The Magazine

Pale Fire

The lost world of Jews in the Russian empire.

Nov 21, 2011, Vol. 17, No. 10 • By DAVID WOLPE
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In the early 20th century the Pale of Settlement was home to more Jews than anywhere else in the world.

Painting by Chagall of man playing violin

‘Le violoniste vert’ (1912-13) by Marc Chagall

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Some five million Jews lived in this vast area that encompassed Western Russia and parts of what is now Poland, Lithuania, Moldavia, Belarus, and the Ukraine. Memory homogenizes, but in fact this was a population with vast differences: The political agitators, including the socialists, Communists, Zionists, and others, and the steadfastly traditional, both Hasidic and Mitnagdim, all jostled against one another in town and marketplaces, villages and small shtetls. This was the world known to modern Jews through the etiolated lens of Shalom Aleichem put to Broadway music. In fact, it was a world of superstition and enlightenment, traditional practices, and the sound of old bonds daily bursting.

Into this colorful world went Shloyme Zanvil Rapoport, best known to the Jewish world by his pen name An-sky. He was a writer, a revolutionary, and became an ethnographer. Although he is remembered by the general public, if at all, primarily through his play The Dybbuk (1914), An-sky devoted years to a remarkably ambitious mission: He decided to travel through the Pale and chronicle daily life there before it disappeared.

Striking as this story is in itself, the coda is perhaps even more astonishing. In 1914 An-sky distributed a questionnaire containing over 2,000 questions about the details of Jewish life. The questions were never answered. The Great War and then the Revolution put an end to the ambitious project. The questions themselves, along with the documents and wax-seal recordings of folk songs—the material An-sky accumulated in his journey—it was all lost.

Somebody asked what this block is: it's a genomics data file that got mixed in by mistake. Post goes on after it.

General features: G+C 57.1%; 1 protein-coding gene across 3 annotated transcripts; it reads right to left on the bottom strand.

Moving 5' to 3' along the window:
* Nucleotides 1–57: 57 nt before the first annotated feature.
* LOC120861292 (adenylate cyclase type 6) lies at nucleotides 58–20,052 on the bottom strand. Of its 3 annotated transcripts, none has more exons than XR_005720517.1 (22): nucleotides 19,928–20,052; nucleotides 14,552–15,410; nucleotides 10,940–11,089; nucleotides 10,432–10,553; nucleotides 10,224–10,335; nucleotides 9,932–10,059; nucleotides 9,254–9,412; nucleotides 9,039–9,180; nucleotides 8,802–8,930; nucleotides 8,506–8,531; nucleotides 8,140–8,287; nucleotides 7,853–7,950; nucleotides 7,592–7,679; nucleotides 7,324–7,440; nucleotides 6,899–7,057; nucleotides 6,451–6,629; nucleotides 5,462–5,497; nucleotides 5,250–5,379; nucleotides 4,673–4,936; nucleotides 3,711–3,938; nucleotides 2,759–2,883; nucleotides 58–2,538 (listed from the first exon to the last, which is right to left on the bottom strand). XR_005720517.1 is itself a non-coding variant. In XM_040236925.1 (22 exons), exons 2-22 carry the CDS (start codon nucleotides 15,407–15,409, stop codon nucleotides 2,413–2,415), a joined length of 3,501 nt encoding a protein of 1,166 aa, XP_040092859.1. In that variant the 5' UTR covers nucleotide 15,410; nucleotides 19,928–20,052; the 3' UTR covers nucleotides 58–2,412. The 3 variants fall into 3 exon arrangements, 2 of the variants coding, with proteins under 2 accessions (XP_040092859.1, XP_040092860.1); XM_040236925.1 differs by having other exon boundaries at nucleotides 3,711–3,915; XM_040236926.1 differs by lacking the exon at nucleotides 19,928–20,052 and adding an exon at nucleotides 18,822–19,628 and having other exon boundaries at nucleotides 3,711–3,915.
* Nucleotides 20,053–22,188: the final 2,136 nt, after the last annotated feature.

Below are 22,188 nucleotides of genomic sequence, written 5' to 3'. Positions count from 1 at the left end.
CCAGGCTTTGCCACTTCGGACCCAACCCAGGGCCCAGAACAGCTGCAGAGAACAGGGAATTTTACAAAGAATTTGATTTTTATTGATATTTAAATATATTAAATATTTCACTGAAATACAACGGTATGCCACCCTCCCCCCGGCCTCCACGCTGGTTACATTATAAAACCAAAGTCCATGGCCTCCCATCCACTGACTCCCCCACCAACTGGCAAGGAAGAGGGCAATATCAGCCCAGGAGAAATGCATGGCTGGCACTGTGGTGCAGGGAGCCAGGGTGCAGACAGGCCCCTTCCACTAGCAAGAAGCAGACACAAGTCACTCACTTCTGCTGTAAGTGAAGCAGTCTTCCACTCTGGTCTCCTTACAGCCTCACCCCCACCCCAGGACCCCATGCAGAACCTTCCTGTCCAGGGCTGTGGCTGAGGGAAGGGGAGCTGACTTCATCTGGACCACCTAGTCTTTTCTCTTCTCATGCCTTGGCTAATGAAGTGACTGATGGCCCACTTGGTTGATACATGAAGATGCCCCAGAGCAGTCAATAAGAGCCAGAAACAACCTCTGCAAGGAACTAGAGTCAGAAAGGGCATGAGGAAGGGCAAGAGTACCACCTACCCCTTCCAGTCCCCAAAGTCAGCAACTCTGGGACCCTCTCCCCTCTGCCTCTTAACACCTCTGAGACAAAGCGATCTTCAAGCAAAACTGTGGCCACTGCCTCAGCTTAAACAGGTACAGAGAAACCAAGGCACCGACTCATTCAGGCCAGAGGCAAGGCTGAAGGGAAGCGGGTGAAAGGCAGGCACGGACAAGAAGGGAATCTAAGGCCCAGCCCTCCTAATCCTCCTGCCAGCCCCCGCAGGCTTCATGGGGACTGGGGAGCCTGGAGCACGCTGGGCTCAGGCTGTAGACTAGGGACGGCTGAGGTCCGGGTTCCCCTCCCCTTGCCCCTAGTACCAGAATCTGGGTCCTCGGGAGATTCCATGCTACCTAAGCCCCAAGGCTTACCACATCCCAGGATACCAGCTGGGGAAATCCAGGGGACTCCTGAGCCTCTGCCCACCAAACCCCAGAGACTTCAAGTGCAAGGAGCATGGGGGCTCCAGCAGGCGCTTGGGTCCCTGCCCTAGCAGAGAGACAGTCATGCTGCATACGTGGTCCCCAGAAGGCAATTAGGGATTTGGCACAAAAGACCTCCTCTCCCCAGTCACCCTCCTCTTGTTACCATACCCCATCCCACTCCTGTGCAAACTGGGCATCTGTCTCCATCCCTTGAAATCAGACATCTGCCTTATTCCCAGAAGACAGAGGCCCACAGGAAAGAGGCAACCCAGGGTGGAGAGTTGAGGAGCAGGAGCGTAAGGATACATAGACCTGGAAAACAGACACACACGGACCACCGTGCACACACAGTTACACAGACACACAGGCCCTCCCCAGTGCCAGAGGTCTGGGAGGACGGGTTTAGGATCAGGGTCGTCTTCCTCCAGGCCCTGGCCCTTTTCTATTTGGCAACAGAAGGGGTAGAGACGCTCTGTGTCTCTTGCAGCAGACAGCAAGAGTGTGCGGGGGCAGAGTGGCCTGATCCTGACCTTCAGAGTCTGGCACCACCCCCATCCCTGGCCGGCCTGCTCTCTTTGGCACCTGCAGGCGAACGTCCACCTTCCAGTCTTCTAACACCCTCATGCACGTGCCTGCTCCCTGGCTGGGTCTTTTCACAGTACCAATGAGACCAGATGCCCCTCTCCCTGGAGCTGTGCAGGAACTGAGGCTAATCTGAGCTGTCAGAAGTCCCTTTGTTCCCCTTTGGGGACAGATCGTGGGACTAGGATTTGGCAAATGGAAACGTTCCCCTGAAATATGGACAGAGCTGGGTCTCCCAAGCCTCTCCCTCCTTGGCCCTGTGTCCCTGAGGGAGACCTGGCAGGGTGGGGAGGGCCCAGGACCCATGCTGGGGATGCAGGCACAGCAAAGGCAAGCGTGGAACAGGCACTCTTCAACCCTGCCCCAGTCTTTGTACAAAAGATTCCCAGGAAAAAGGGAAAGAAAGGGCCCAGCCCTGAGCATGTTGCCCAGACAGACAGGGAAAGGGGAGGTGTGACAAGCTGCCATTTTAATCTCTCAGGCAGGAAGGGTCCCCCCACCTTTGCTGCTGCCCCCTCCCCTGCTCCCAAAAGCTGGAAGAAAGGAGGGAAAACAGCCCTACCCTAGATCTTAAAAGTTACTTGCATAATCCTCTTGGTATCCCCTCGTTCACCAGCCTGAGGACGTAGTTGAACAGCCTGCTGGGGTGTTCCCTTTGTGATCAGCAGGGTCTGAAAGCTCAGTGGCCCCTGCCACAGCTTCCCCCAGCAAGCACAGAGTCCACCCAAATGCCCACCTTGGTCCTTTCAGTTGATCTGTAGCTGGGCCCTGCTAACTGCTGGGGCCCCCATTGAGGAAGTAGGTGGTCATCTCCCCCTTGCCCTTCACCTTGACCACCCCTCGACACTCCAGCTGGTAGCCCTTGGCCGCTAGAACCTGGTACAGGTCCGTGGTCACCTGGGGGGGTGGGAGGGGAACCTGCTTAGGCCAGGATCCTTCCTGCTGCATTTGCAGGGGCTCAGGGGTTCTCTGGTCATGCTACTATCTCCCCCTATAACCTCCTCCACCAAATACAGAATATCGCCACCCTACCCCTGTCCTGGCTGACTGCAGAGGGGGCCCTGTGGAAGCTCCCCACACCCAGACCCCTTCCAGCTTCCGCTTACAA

In the mid-1990s, with the opening of the Soviet archives, the material was resurrected. The Jewish Dark Continent translates the questionnaire and allows the reader to follow An-sky’s remarkable journey.

It has been famously said that there are only two plots: a stranger comes to town or a man goes on a journey. For An-sky, both were simultaneously enacted in his research. First, the young firebrand had to go through his own internal journey, leaving the tradition whose chronicler he would become:

When I first entered literature 25 years ago I wanted to labor on behalf of the oppressed, the working masses, and it appeared to me, mistakenly, that I would not find them among the Jews. .  .  . Possessing an eternal longing for Jewishness, I [nevertheless] threw myself in all directions and left to work for another people. My life was broken, split, torn. .  .  . I lived among the Russian folk for a long time, among their lowest classes. Things are different for us now than when I wrote my first story. We have cultural, political and literary movements. .  .  . I believe in a better future and in the survival of the Jews!

Then An-sky had to become the stranger in town, walking through the villages and gaining the trust of those (sometimes by mild trickery) who would recount their imprecations and blessings, lullabies and customs.

As Nathaniel Deutsch points out in this perceptive and intriguing work, Jews were “at once civilized and semi-savage, ethnographers and potential objects of ethnography.” An-sky was a member of the tribe he chose to study. Yet as an enlightened Jew he was also different from many among whom he walked. His charm could gain their trust, but his interest was in preserving a world that his peers had long since scorned and left behind.

Of course, An-sky did not know he was creating a time capsule. Much of Deutsch’s short work—the text itself is about 100 pages, the rest devoted to the questionnaire—is an explanation of An-sky’s program, his travels, and his frustrations. Knowing the sad coda, that An-sky died, sick and broken, in Warsaw in 1920, the book is a homage as well as an act of reconstruction.

At first, one might imagine that questions could not be nearly as revealing as the never-offered responses. But some open up remarkable vistas of speculation: “What do people do if they dig a grave and then don’t need it? Do they bury a live rooster there?” “Does a girl ever lose her virginity because of an accident? Is this recorded in a pinkas (communal record book)?”

The very first question asks about beliefs concerning the soul before it enters the body; the very last question asks what life will be like after resurrection of the dead. Here, in 2,087 questions, is the vast range of Jewish life and custom, from before-cradle to after-grave. Even without the answers, they provide considerable insight into the world of the Pale. In some ways, the silence of no response is an act of fidelity to the destruction that followed.

The story is told of the Hasidic master Rabbi Bunim that he was walking with his disciples and they spotted another group
of students.

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